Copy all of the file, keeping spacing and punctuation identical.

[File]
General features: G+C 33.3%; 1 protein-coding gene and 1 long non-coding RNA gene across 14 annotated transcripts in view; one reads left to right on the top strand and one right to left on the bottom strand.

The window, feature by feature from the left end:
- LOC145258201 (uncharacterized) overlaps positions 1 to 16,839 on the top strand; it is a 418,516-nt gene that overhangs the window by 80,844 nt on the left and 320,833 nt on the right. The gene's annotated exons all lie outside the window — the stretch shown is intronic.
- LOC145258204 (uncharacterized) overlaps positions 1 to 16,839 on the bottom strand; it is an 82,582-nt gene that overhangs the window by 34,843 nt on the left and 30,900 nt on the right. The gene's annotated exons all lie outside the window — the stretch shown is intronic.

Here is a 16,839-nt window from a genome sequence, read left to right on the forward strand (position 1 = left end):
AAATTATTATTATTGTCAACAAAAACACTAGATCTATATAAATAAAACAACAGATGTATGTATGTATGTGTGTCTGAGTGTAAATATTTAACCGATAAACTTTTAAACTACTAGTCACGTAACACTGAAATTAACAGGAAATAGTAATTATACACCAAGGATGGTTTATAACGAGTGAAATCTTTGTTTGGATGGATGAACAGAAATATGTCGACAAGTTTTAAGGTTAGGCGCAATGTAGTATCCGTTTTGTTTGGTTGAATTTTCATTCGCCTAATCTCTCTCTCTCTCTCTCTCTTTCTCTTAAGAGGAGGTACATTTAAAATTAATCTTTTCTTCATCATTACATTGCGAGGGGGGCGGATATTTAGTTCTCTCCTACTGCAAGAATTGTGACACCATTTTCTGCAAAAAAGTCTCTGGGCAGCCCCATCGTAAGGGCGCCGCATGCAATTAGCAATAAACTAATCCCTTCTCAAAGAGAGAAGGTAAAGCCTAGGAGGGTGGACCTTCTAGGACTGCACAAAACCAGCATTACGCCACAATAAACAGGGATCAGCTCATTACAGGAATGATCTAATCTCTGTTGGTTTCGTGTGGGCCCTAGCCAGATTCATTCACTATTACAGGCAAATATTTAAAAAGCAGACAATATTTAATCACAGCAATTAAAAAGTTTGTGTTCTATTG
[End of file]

General features: G+C 33.3%; 1 protein-coding gene and 1 long non-coding RNA gene across 14 annotated transcripts in view; one reads left to right on the top strand and one right to left on the bottom strand.

The window, feature by feature from the left end:
- LOC145258201 (uncharacterized) overlaps positions 1 to 16,839 on the top strand; it is a 418,516-nt gene that overhangs the window by 80,844 nt on the left and 320,833 nt on the right. The gene's annotated exons all lie outside the window — the stretch shown is intronic.
- LOC145258204 (uncharacterized) overlaps positions 1 to 16,839 on the bottom strand; it is an 82,582-nt gene that overhangs the window by 34,843 nt on the left and 30,900 nt on the right. The gene's annotated exons all lie outside the window — the stretch shown is intronic.

Here is a 16,839-nt window from a genome sequence, read left to right on the forward strand (position 1 = left end):
AAATTATTATTATTGTCAACAAAAACACTAGATCTATATAAATAAAACAACAGATGTATGTATGTATGTGTGTCTGAGTGTAAATATTTAACCGATAAACTTTTAAACTACTAGTCACGTAACACTGAAATTAACAGGAAATAGTAATTATACACCAAGGATGGTTTATAACGAGTGAAATCTTTGTTTGGATGGATGAACAGAAATATGTCGACAAGTTTTAAGGTTAGGCGCAATGTAGTATCCGTTTTGTTTGGTTGAATTTTCATTCGCCTAATCTCTCTCTCTCTCTCTCTCTTTCTCTTAAGAGGAGGTACATTTAAAATTAATCTTTTCTTCATCATTACATTGCGAGGGGGGCGGATATTTAGTTCTCTCCTACTGCAAGAATTGTGACACCATTTTCTGCAAAAAAGTCTCTGGGCAGCCCCATCGTAAGGGCGCCGCATGCAATTAGCAATAAACTAATCCCTTCTCAAAGAGAGAAGGTAAAGCCTAGGAGGGTGGACCTTCTAGGACTGCACAAAACCAGCATTACGCCACAATAAACAGGGATCAGCTCATTACAGGAATGATCTAATCTCTGTTGGTTTCGTGTGGGCCCTAGCCAGATTCATTCACTATTACAGGCAAATATTTAAAAAGCAGACAATATTTAATCACAGCAATTAAAAAGTTTGTGTTCTATTG